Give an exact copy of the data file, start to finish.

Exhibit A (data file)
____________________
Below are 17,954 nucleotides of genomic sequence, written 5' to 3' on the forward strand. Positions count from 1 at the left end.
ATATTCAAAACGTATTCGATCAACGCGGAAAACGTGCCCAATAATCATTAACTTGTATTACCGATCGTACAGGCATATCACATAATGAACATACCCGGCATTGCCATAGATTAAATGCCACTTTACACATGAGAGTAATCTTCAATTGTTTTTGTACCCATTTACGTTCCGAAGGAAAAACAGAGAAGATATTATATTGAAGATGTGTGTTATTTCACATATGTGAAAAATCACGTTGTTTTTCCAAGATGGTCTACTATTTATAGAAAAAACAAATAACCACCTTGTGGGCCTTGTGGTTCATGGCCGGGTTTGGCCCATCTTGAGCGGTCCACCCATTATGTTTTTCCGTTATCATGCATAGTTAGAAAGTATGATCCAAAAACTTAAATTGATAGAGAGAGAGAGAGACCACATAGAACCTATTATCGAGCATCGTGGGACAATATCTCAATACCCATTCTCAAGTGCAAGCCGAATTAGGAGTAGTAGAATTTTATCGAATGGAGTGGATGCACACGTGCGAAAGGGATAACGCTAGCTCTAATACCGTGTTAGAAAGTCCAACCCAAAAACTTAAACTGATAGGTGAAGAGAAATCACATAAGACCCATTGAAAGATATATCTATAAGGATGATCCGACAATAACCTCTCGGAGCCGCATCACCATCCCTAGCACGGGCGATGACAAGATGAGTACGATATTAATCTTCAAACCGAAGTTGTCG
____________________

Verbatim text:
Below are 17,954 nucleotides of genomic sequence, written 5' to 3' on the forward strand. Positions count from 1 at the left end.
ATATTCAAAACGTATTCGATCAACGCGGAAAACGTGCCCAATAATCATTAACTTGTATTACCGATCGTACAGGCATATCACATAATGAACATACCCGGCATTGCCATAGATTAAATGCCACTTTACACATGAGAGTAATCTTCAATTGTTTTTGTACCCATTTACGTTCCGAAGGAAAAACAGAGAAGATATTATATTGAAGATGTGTGTTATTTCACATATGTGAAAAATCACGTTGTTTTTCCAAGATGGTCTACTATTTATAGAAAAAACAAATAACCACCTTGTGGGCCTTGTGGTTCATGGCCGGGTTTGGCCCATCTTGAGCGGTCCACCCATTATGTTTTTCCGTTATCATGCATAGTTAGAAAGTATGATCCAAAAACTTAAATTGATAGAGAGAGAGAGAGACCACATAGAACCTATTATCGAGCATCGTGGGACAATATCTCAATACCCATTCTCAAGTGCAAGCCGAATTAGGAGTAGTAGAATTTTATCGAATGGAGTGGATGCACACGTGCGAAAGGGATAACGCTAGCTCTAATACCGTGTTAGAAAGTCCAACCCAAAAACTTAAACTGATAGGTGAAGAGAAATCACATAAGACCCATTGAAAGATATATCTATAAGGATGATCCGACAATAACCTCTCGGAGCCGCATCACCATCCCTAGCACGGGCGATGACAAGATGAGTACGATATTAATCTTCAAACCGAAGTTGTCG